One day on The Dissolve Facebook group, I listed several traits I found appealing in the films of Wong Kar-wai — cinematic portrayals of loneliness and heartbreak; interconnectedness of humanity, with chance encounters and relationships with strangers having profound effects; the loving use of music, be it orchestral or pop; unconventional narrative structure — and asked for films and/or directors I might enjoy. Longtime friend Sean Gallagher recommended the work of Max Ophüls, and so La Ronde got on my radar. Sure enough, the film did do the things I like in the way I like them done! It’s the story of a series of love affairs adapted from a controversial play about a series of love affairs, but Ophüls and Jacques Natanson add a Master of Ceremonies character who ties the stories together and, in my opinion, elevates the source material. Unless it undermines the source material. It all depends on what you want to get out of a story that follows a consecutive, circular chain of lovers in 1900 Vienna.
In the first scene of Arthur Schnitzler’s play, a sex worker propositions a soldier, and that soldier links to a chambermaid, who links to a young gentleman, until we eventually get to a count, who links back to the original sex worker to complete the circle. As originally presented, these encounters are pure happenstance, and it’s simply whimsical chance that you could actually connect these characters via their love affairs so circuitously. In the film, however, the Master of Ceremonies — wonderfully portrayed by Anton Walbrook, a charming, magnetic screen presence — specifically tells the sex worker which soldier to sleep with. She initiates the circle on his behalf, so in this version, the MC orchestrates the whole affair of the affairs. Does he perhaps represent God, the true architect of happenstance? Or the writer, who bears responsibility for the fate of his characters?
In the play, the connections between these people from different stations in life occur on their own, but in the film, the Master of Ceremonies occasionally intervenes to ensure that the circle continues. He propels the Chambermaid two months into the future — a lovely device I wish Ophüls had used more to enhance the dreamlike nature of the proceedings — and then keeps a visitor from interrupting her tryst with the Young Gentleman. It’s an amusing scene, but quite pointed — had the MC not been there, those two would not have been able to do their business, which would be quite a shame because, uh, their flirtatious build-up is one of the sexiest things I’ve seen onscreen that involved no actual sex. Let them bone, please. Later, the MC waits on the Husband and the Young Girl in a restaurant, going so far as to give the husband a pep talk in the middle of his date.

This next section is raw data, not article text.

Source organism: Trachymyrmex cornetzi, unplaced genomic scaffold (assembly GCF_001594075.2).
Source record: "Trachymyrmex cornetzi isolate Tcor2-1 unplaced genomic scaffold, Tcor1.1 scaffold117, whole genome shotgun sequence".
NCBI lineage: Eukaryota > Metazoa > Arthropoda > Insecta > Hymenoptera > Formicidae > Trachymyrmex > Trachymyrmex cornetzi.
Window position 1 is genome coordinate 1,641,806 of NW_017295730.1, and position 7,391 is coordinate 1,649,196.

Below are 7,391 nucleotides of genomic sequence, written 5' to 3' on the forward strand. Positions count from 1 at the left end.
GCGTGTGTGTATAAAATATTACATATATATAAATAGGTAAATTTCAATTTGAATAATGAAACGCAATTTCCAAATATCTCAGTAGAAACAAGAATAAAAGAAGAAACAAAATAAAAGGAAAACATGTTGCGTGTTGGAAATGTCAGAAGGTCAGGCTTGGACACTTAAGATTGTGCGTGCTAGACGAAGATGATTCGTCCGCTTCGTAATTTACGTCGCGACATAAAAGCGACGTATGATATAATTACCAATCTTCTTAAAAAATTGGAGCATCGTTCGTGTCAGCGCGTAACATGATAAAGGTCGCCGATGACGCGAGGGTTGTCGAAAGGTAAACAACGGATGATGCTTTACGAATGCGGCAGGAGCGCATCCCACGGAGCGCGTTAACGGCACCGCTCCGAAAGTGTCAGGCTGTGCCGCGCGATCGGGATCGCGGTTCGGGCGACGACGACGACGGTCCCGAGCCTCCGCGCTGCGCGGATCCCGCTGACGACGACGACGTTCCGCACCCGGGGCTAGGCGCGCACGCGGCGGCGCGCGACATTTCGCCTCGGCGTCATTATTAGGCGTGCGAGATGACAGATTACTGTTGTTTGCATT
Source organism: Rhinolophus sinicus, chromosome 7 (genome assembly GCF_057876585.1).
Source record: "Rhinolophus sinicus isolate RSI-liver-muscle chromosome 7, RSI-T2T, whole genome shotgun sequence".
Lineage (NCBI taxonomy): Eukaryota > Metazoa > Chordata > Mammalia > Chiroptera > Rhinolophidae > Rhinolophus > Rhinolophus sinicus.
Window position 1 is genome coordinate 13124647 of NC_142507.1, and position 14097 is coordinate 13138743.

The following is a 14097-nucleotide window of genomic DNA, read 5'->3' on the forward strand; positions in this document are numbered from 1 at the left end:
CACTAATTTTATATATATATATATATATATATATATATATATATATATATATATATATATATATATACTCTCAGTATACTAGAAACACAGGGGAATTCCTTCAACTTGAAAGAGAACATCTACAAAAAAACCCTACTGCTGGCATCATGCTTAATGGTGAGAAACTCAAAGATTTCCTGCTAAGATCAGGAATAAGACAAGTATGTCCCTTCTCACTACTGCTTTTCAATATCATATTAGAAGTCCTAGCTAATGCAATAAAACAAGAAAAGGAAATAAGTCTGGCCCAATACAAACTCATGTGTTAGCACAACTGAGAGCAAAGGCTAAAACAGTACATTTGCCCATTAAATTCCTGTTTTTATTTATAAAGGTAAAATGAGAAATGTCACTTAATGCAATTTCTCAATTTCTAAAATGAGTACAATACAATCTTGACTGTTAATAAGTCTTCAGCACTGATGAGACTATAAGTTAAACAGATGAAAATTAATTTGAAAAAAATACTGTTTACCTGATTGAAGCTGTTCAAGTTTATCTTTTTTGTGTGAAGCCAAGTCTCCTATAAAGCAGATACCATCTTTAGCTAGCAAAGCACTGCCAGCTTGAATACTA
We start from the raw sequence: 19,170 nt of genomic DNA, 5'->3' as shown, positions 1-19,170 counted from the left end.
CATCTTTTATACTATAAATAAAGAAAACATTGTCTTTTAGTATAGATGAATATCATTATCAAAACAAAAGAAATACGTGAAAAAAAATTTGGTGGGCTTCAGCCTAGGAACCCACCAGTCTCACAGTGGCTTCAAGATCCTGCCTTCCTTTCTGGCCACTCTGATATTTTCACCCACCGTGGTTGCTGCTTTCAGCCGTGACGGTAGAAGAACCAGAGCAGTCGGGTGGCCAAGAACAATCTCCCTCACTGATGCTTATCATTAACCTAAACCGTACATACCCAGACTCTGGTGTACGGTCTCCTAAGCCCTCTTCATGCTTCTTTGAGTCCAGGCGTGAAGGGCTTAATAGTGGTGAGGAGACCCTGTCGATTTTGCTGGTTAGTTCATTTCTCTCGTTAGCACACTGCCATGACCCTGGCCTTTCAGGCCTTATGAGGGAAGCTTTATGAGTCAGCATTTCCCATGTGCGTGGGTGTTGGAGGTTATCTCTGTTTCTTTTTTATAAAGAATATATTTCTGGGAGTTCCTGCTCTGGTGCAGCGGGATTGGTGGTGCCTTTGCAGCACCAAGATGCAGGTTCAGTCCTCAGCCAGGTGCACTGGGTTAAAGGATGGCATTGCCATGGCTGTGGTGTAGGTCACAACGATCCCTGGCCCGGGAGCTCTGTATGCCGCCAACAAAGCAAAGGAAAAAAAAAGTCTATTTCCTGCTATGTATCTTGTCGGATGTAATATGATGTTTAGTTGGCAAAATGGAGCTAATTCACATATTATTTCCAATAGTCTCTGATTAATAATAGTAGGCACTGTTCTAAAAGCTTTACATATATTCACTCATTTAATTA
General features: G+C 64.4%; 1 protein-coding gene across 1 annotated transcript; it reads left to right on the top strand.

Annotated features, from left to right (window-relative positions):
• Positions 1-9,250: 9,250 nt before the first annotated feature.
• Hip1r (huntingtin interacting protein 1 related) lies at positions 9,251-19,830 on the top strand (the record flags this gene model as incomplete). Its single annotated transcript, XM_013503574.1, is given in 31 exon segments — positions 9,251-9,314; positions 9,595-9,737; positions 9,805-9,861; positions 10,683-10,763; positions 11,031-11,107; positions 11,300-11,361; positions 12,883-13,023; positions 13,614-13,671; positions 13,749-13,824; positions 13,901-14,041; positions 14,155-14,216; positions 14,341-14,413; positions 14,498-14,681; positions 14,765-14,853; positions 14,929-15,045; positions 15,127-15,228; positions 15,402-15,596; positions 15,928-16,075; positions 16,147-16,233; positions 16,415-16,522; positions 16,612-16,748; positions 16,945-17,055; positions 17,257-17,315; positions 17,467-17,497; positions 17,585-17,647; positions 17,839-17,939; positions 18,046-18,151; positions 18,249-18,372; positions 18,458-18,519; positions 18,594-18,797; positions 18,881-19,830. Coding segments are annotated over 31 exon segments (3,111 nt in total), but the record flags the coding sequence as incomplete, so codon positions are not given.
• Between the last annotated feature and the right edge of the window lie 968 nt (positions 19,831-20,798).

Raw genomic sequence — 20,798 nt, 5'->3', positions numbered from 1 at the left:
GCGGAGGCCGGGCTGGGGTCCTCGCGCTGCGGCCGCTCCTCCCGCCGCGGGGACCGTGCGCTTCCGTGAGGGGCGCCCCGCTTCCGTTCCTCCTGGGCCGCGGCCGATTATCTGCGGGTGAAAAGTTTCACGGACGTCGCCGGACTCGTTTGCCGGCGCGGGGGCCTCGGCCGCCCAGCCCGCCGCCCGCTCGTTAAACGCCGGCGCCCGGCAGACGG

Throughout the film, the Master of Ceremonies sings a very hummable song about his characters turning, turning on the carousel of love, so it’s clear that he treats them as characters in the story we are witnessing, the story he is ensuring occurs. But are they then not reflections of real life, as intended by Schnitzler in his play? Of course, the characters were merely characters in the play as well, but Schnitzler never called attention to it.
Ophüls crafts a deliberately cinematic adaptation of a theatrical work; the Master of Ceremonies quips that they could be on a film set as, in fact, we see a camera and lighting equipment. Later we even see the orchestra playing the score. In the greatest meta moment of the film, the MC censors a sex scene by literally cutting the film in front of us. All of these touches highlight the artifice of the entire enterprise, so can this reflect the truth of life if it’s so clearly contrived?
This fundamental difference between the film and play allows for some interesting discussions of how we relate to fiction and the distinction between “realism” or “authenticity” and “truth.” I can’t imagine liking the play as much as the film because the Master of the Ceremonies makes the entire movie for me; I love omniscient narrators and find Ophüls’s take on the device delightful. The film opens with the Master of Ceremonies unable to decide whether he is the author, an accomplice, or a passer-by, declaring that he merely represents our desire to know everything, to see from every perspective — he’s the narrative glue that, in the play, we would have to construct ourselves. Wouldn’t it be lovely if we could trust in such narrative glue in reality? Whether it’s a mellifluously voiced Frenchman or cosmic forces beyond our comprehension, it is comforting to think that there is a guiding hand that holds the world together, creating circular narratives, circles that interlock to form a chain of humanity.